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Mars Needs Moms

By: Addison Wylie

Mars Needs Moms has a lukewarm title, a seemingly silly premise, and it utilizes motion capture animation some movie goers are quite frankly getting tired of. However, I’m not one of these people. I’m also someone who will look past a cheesy title and story and figure out for myself if the film was worth my time. I was greatly surprised with Mars Needs Moms. The story managed to take hold of me, the voice acting was executed quite well, and even though the film is geared towards a younger audience, the film was still able to make me sit on the edge of my seat during intense action sequences as well as make me laugh during humorous exchanges. Mars Needs Moms is all of this plus an excellent way to introduce your young ones to the Science Fiction genre.

Mars Needs Moms explains that martians exist and they have babies; lots of them. Because the martians want to bring up the infants properly, they have Nanny-Bots teach and care for the youngsters. In order to charge these Nanny-Bots with knowledge, the martians need Earth Mothers in order to extract their memories and download them into the Nanny-Bots.

The martians search and search for the next perfect Mom. This is when they stumble upon Milo’s family. Milo, played by Seth Green but voiced by Seth Dusky, doesn’t understand why his Mom, played by Joan Cusack, is always hounding him about chores and eating vegetables. After a dispute about an early bedtime, Milo angrily expresses how he doesn’t appreciate his Mom. That night, Milo’s Mom is transported to the martian mothership. Milo sees this and bolts towards the ship; hitching a ride with them and becoming imprisoned on the ship looking for his Mother.

Mars Needs Moms is not only a great Sci-Fi film for youngsters but it’s also an impressive movement piece. The motion capture filmmaking asks the actors to don a suit covered with censors where a computer records their movements. Animators take these recordings and apply them to their animations. Using this method of filmmaking is very demanding towards the actors in regards to how they’ll have to move their bodies while also staying in character. The whole cast does a great job embodying their own characters but the true stand out here is Green’s portrayal as nine-year-old Milo. During the movie, the audience completely forgets that Milo’s movements and mannerisms are being created by a 37-year-old comedic actor. There’s a short video during the credits where movie goers can watch the actors perform in the studio and see just how a movie like this is shot. We can also see how Green absorbs the character. Even though this time we’re seeing Seth Green perform in front of us, we still believe in that nine-year-old and see him on screen; Green is that good. Colour me impressed.

Producer Robert Zemeckis has utilized similar motion capture animation in films he’s directed such as The Polar Express, Beowulf, and A Christmas Carol. Mars Needs Moms is directed by Simon Wells and even though Zemeckis isn’t in the Director’s chair, that heartfelt emotion behind the story and the characters is still apparent. This affection is transferred well through the direction but it’s also marked in the screenplay Wells co-wrote alongside with his wife Wendy. The characters are packed with resonating empathy and are fun to watch. They story is able to play around with exciting and surreal situations and flashy visuals while also keeping the tone and the overall message genuine. With that said, the story and the dialogue tends to drift into cheesy waters briefly; namely during the conclusion. When the characters figure out what they’re supposed to learn from this adventure in Space, the film takes on an after school special vibe with characters monologuing their realizations. There’s also a scene when Milo is trying to communicate with the drone martians using hand signs and movements cueing the martians to act out Milo’s movements. It’s a scene that starts off as cute and soon takes a turn for the shabby. It may also be a problem with how voice actor Dusky is trying milk all the laughs he can get by over-articulating his speech during this scene.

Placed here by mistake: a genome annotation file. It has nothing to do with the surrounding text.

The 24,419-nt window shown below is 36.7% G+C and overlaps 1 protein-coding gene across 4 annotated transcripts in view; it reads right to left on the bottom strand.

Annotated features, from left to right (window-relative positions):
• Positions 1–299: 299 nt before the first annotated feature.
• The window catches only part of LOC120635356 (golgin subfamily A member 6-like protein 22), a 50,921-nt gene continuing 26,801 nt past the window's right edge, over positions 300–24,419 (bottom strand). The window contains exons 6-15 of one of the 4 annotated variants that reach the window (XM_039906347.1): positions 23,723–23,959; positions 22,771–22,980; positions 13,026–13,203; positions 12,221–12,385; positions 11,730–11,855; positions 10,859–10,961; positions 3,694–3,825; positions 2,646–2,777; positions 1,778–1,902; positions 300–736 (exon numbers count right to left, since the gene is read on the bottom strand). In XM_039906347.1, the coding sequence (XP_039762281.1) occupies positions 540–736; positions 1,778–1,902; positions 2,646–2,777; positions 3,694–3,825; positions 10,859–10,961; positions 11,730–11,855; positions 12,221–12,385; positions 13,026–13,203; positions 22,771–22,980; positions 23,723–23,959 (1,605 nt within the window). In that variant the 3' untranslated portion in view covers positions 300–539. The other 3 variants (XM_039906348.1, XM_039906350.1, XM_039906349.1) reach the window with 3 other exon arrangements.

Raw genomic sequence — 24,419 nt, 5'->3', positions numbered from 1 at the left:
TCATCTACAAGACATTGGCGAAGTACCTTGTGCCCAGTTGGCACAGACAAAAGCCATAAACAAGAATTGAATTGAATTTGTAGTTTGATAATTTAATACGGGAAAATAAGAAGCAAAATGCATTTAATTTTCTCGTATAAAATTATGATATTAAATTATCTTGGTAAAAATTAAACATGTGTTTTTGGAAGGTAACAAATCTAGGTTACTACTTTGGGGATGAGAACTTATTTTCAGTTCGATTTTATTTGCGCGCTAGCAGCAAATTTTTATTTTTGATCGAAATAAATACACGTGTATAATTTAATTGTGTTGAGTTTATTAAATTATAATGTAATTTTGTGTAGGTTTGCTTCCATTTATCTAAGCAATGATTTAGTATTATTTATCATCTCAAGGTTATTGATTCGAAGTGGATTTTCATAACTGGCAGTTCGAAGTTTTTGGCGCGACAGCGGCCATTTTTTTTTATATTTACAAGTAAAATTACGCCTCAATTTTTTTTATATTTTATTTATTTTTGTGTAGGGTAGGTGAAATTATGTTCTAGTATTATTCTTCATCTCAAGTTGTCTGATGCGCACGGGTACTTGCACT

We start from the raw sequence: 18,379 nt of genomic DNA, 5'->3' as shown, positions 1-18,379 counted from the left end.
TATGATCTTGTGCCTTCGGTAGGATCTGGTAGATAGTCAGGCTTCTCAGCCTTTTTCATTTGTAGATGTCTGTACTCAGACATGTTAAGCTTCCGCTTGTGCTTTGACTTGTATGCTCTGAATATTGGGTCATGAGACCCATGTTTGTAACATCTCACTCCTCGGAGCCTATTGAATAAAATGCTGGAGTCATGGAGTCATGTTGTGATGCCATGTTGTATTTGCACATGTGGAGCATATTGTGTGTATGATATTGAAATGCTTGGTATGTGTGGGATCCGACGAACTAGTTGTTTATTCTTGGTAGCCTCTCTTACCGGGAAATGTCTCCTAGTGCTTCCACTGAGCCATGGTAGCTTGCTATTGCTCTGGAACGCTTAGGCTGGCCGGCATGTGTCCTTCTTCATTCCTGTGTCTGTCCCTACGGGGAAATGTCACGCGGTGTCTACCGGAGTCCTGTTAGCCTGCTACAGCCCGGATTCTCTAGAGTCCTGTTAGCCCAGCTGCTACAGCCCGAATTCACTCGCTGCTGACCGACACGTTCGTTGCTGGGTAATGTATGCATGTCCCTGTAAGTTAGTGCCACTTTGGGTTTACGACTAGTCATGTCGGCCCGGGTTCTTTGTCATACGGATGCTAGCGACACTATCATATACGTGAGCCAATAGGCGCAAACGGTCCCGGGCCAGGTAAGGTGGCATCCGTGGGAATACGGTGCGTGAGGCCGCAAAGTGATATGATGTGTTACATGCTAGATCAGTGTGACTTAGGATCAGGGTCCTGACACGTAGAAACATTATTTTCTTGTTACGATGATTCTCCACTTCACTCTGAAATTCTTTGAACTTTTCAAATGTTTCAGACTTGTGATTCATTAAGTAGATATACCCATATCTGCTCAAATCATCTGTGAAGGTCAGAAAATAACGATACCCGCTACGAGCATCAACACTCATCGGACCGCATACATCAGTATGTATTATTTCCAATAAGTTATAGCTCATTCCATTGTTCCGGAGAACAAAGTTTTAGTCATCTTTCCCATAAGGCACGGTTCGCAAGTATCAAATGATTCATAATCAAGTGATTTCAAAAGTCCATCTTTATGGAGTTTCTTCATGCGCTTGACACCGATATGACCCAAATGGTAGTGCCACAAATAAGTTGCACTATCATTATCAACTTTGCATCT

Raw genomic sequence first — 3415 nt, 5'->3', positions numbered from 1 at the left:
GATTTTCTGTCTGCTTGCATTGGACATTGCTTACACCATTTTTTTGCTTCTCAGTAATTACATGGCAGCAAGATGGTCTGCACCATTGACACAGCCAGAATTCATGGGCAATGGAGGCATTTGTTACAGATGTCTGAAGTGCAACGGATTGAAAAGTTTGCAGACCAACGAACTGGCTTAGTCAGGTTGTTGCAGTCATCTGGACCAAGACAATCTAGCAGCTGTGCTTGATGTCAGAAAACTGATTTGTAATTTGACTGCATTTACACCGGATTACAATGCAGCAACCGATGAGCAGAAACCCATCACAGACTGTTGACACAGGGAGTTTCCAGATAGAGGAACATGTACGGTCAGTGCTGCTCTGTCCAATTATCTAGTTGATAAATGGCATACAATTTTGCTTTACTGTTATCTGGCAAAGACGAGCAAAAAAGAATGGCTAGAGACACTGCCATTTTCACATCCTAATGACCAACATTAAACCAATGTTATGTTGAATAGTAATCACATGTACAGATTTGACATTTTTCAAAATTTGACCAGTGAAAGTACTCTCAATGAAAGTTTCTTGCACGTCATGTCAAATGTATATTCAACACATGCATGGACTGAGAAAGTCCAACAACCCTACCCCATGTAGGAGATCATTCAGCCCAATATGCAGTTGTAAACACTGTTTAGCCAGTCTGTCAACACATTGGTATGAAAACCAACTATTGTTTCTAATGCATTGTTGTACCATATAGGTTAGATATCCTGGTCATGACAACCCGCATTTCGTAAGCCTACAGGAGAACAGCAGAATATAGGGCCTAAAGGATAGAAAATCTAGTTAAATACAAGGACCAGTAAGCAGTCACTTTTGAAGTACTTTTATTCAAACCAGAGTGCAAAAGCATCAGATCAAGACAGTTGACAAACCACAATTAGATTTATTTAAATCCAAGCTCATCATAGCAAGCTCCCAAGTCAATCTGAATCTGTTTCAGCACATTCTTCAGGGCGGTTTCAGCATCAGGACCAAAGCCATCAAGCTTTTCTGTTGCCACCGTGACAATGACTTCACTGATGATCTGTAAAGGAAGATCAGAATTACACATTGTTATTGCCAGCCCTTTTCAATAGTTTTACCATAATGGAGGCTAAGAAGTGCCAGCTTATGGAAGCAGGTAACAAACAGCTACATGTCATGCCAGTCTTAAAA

The animation is the same animation we’ve seen before. However, I’ve never jumped on the mo-cap hate train. I think the technique is very impressive, visually appealing, and can show an actor’s true talents. Here though, there’s a bit of a problem. Any character on Mars looks amazing. The animators have done a stellar job adding a lot of detail to make these exaggerated people and creatures look incredible. However, Milo and his Mother look very generic. In fact, there are shots taken from a bird’s eye view and it looks incredibly similar to the popular computer game, The Sims. Their faces aren’t defined that well and they end up looking like caricatures, especially the Mom character.

I look at the Box Office numbers for Mars Needs Moms and it makes me sad. This movie should not be bombing. It’s a movie that both parents and children will be entertained with. As I sat in the theatre, I couldn’t help but observe all the eyes glued to the screen and even though there were a lot of young children present, there was not one peep during the entire runtime. I’m telling you, no matter what dimension you see this in, this is an excellent choice of movie to take the whole family to.

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Categories: Reviews
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  1. June 12, 2011 at 3:02 pm

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